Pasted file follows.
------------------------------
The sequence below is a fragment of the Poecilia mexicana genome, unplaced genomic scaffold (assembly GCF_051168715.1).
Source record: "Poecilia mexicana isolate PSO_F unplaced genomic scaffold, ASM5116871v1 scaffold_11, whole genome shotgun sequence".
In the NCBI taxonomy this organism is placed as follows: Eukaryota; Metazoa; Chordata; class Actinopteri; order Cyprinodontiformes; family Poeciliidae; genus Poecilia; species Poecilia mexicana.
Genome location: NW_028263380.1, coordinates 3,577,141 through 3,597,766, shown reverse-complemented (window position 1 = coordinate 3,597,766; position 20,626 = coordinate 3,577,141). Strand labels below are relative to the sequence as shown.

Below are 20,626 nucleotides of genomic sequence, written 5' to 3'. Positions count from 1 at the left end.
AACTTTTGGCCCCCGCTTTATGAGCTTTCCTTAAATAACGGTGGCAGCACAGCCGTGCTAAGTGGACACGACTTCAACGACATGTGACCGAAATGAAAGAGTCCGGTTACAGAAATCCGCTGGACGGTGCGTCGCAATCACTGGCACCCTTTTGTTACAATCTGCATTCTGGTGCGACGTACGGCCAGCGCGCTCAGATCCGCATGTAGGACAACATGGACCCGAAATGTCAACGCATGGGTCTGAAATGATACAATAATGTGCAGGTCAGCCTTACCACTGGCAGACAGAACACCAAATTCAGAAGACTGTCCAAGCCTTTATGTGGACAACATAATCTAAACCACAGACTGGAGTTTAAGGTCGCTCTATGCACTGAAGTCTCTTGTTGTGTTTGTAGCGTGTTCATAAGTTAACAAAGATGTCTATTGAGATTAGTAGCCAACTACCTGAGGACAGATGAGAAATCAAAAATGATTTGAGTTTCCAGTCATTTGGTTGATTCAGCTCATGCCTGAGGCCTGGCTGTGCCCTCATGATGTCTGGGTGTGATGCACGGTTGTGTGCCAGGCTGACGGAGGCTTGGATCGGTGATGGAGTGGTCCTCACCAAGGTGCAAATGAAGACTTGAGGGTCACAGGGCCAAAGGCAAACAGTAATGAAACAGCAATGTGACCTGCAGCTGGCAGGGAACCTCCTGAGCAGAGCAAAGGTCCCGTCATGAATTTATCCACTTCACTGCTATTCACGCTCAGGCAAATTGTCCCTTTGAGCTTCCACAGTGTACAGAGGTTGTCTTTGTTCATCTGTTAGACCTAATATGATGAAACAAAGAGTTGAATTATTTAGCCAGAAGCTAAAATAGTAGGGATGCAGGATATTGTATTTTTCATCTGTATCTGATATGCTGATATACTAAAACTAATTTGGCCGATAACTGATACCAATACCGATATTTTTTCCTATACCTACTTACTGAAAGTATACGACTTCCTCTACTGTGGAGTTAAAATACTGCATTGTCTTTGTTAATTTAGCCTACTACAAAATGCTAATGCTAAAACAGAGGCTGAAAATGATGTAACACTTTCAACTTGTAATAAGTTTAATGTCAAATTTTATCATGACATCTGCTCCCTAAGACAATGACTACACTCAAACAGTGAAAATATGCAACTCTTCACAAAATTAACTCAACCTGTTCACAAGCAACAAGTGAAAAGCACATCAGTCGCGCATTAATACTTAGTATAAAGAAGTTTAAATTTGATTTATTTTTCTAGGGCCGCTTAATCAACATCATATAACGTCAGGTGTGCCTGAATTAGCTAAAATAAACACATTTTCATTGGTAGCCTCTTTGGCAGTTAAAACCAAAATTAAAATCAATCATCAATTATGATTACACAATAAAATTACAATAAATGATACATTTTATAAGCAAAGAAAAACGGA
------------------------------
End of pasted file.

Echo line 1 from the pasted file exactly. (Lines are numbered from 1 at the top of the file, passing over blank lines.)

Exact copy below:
The sequence below is a fragment of the Poecilia mexicana genome, unplaced genomic scaffold (assembly GCF_051168715.1).